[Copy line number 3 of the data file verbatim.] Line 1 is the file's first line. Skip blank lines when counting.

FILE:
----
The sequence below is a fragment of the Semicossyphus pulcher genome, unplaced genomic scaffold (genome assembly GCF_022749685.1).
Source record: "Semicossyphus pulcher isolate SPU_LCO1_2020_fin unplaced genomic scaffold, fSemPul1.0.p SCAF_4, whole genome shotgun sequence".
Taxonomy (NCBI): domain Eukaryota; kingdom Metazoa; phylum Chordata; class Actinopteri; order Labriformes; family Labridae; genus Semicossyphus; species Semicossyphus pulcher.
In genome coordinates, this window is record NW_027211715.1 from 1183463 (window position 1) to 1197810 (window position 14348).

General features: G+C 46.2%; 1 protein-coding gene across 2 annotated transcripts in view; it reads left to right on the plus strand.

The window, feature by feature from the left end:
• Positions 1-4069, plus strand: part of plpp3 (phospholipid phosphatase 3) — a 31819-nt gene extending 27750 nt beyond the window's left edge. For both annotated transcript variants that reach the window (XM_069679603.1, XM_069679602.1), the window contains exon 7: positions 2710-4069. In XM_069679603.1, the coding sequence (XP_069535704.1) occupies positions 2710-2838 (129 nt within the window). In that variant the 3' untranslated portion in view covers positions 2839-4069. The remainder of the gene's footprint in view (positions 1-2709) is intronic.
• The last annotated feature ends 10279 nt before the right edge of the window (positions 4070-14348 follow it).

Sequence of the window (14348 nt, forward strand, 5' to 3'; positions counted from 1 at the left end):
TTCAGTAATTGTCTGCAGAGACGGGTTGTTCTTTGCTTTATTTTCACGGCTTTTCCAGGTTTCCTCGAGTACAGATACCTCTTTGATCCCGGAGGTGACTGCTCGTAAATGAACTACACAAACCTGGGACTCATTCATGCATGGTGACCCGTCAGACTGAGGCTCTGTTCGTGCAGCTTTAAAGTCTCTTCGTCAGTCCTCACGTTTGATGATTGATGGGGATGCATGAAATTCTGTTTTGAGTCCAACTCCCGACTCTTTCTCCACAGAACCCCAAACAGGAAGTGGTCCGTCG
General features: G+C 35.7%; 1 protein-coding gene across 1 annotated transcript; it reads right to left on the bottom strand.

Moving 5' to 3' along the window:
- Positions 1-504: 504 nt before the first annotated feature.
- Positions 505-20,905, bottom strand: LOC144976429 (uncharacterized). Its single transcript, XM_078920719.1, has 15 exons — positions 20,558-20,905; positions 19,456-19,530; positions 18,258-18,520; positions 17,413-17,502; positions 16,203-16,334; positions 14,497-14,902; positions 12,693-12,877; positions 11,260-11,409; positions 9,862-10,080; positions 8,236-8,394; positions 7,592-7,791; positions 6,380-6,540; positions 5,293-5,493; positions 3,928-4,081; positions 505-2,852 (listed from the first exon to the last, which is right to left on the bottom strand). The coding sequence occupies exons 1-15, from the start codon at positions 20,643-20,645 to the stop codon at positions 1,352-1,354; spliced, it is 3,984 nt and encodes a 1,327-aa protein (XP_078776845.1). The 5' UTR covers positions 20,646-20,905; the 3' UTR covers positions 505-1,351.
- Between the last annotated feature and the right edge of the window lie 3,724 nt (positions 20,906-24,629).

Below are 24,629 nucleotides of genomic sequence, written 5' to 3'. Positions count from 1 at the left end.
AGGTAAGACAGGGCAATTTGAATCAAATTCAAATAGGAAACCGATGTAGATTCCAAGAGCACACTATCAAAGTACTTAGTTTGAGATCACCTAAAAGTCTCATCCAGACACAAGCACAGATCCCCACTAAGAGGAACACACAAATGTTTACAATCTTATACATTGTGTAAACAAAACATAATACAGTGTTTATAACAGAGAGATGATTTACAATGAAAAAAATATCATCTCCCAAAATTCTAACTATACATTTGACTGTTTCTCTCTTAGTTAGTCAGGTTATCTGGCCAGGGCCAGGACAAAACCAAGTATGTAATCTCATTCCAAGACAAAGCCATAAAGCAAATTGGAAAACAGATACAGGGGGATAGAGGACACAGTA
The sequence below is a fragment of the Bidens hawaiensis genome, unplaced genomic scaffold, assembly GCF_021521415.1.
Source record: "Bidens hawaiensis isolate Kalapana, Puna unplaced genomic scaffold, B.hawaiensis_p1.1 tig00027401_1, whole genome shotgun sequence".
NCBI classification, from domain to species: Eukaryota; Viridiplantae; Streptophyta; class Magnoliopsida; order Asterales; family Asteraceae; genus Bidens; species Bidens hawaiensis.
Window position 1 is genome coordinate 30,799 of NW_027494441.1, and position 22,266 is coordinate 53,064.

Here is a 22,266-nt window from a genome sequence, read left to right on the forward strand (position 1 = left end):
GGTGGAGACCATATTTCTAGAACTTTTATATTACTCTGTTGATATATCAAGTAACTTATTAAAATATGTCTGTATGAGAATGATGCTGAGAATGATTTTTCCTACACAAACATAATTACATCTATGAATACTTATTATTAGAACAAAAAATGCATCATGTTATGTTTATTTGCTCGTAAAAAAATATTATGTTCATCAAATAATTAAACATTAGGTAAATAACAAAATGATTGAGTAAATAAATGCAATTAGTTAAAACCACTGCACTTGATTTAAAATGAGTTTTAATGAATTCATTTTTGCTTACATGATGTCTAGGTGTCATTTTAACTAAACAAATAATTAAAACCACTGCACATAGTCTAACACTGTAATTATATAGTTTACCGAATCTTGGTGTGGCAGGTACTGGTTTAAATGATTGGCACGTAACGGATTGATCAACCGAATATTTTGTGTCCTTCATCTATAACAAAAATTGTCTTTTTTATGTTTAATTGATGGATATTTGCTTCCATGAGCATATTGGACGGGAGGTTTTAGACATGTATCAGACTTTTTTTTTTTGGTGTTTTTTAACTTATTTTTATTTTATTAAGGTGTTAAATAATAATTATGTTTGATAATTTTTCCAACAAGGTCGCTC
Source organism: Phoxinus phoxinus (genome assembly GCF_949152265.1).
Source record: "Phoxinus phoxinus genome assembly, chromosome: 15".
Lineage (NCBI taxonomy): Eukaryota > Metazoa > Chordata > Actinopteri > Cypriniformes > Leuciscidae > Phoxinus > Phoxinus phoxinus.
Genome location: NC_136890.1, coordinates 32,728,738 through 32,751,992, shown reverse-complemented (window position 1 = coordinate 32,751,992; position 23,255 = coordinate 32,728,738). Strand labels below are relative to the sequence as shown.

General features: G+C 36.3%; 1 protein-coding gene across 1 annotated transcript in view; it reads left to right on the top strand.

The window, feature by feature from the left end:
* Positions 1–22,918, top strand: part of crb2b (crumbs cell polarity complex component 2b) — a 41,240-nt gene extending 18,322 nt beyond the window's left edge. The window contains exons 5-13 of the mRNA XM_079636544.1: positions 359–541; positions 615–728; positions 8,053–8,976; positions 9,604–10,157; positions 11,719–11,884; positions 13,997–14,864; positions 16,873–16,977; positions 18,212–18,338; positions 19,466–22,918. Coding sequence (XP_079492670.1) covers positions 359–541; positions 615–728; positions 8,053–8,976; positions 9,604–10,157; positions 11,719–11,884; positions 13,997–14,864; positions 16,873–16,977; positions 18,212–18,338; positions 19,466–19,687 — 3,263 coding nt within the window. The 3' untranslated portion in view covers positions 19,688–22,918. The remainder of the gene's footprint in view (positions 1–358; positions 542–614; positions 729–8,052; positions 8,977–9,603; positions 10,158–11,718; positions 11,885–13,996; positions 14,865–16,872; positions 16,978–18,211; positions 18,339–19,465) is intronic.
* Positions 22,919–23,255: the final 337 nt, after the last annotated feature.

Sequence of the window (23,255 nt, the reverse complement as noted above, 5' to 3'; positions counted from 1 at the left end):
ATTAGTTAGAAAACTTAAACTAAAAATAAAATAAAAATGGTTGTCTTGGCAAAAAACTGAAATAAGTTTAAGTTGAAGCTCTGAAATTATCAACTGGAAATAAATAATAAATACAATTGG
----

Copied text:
Taxonomy (NCBI): domain Eukaryota; kingdom Metazoa; phylum Chordata; class Actinopteri; order Labriformes; family Labridae; genus Semicossyphus; species Semicossyphus pulcher.